The PCR results applying DNA and mRNA template, including mean Ct values as well as quantitative numbers, are presented in Table 1. Genus DNA cytb PCR was positive up to 49 days after effective treatment, and 18S rRNA transcripts from active P. falciparum parasites were detectable for at least 11 days. Microscopy and/or PCR detected gametocytes in 67% (8/12) patients, but gametocyte-specific mRNA was detected at latest only two days after treatment. Late detection of P. vivax was not found by any of the PCR methods.

Table 1 Plasmodium DNA and gametocyte-specific mRNA detections among malaria patients after treatment (N = 13)

All patients were asymptomatic and had negative microscopy at outpatient follow-up visits. The association between positive PCR, microscopy findings and clinical characteristics is presented in Table 2. Six patients with P. falciparum were treated with artesunate intravenously, followed by a full oral course of artemether-lumefantrine (AL) or atovaquone-proguanil (AP), while two received only AL and one only AP. All P. vivax patients, and no P. falciparum patients, received primaquine. Among the six patients with late P. falciparum positive PCR (day 11–49), four had high parasitaemia (6–30%) while two had parasitaemia < 2% at admittance, and three had gametocytes detected. A clear association between low/high P. falciparum parasitaemia and duration of positive PCR detections was not found. One patient with late positive PCR was of Norwegian origin, while five were from sub-Saharan Africa and had lived from 10–46 years in Norway. Two of the patients with late positive PCR were immunodeficient with HIV or sickle cell disease.

Table 2 PCR results associated with microscopy findings and clinical characteristics


In this observational study, DNA-based PCR was positive up to seven weeks after effective malaria treatment. No patients had clinical signs of recrudescence, and there was no risk of re-infection. This is in line with a previous report that found positive malaria PCR after six weeks in a group of returned travellers in Sweden [1]. Positive PCR for weeks after effective treatment of infections is a common phenomenon; a study investigating detectable DNA after treatment of Chlamydia trachomatis, Neisseria gonorrhoeae and Trichomonas vaginalis infections, reported that PCR could be positive up to three weeks post-treatment [15].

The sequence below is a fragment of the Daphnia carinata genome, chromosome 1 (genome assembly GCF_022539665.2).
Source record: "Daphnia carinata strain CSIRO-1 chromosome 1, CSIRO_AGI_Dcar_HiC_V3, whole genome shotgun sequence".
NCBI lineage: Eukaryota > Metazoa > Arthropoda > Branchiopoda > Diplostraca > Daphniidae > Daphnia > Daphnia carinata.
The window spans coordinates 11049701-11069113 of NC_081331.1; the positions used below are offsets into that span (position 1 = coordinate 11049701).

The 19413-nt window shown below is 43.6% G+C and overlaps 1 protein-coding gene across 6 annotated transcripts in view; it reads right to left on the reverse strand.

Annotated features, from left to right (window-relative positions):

Molecular studies have shown that most individuals with asexual parasites also have sub-microscopic gametocyte carriage [16]. In general, the level of circulating gametocytes is low, about 5% compared to other parasite-stages. Gametocytes were detected by microscopy and/or RT-PCR in 67% (8/12) of the patients in the present study. However, gametocyte-specific mRNA was not detected in the late follow-up samples, similar to that reported by Vafa Homann et al. in Sweden [1], which might indicate that the detection of Plasmodium DNA origin from residuals of destroyed parasites. The phagocytic system has the potential to remove up to 40–80% of malaria infected red blood cells (RBCs) in a few days, but due to sequestration of infected RBCs in organs, the time of complete clearance of parasite residuals is unknown [17]. Drug treatment may also have contributed to clear gametocytes. All the P. falciparum patients were treated with artemisinin, which has some gametocidal effect, and all P. vivax patients were treated with PQ, which has a strong gametocidal effect. In a study from Kenya and Tanzania estimating gametocyte carriage following treatment with non-artemisinin drugs, artemisinin, and artemisinin in combination with PQ, duration of gametocytaemia was 55, 13 and 6 days, respectively [4].

Collection, handling and analysis of mRNA is challenging [18, 19], and due to the instability of mRNA versus DNA, difference in sensitivity between the methods can be a factor that may underestimate late gametocytaemia in this study. A study investigating a similar gametocyte-specific Pfs25 RT-PCR, reported that in dilution series down to 0.05 and 0.01 gametocytes/µl, the lowest density samples were often negative [20]. In the present study, the quantitative values detected by cytb DNA PCR in samples > 30 days after treatment correspond to ≤ 0.05 gametocytes/µl, so potentially these could have gametocytaemia below detection level of mRNA RT-PCR.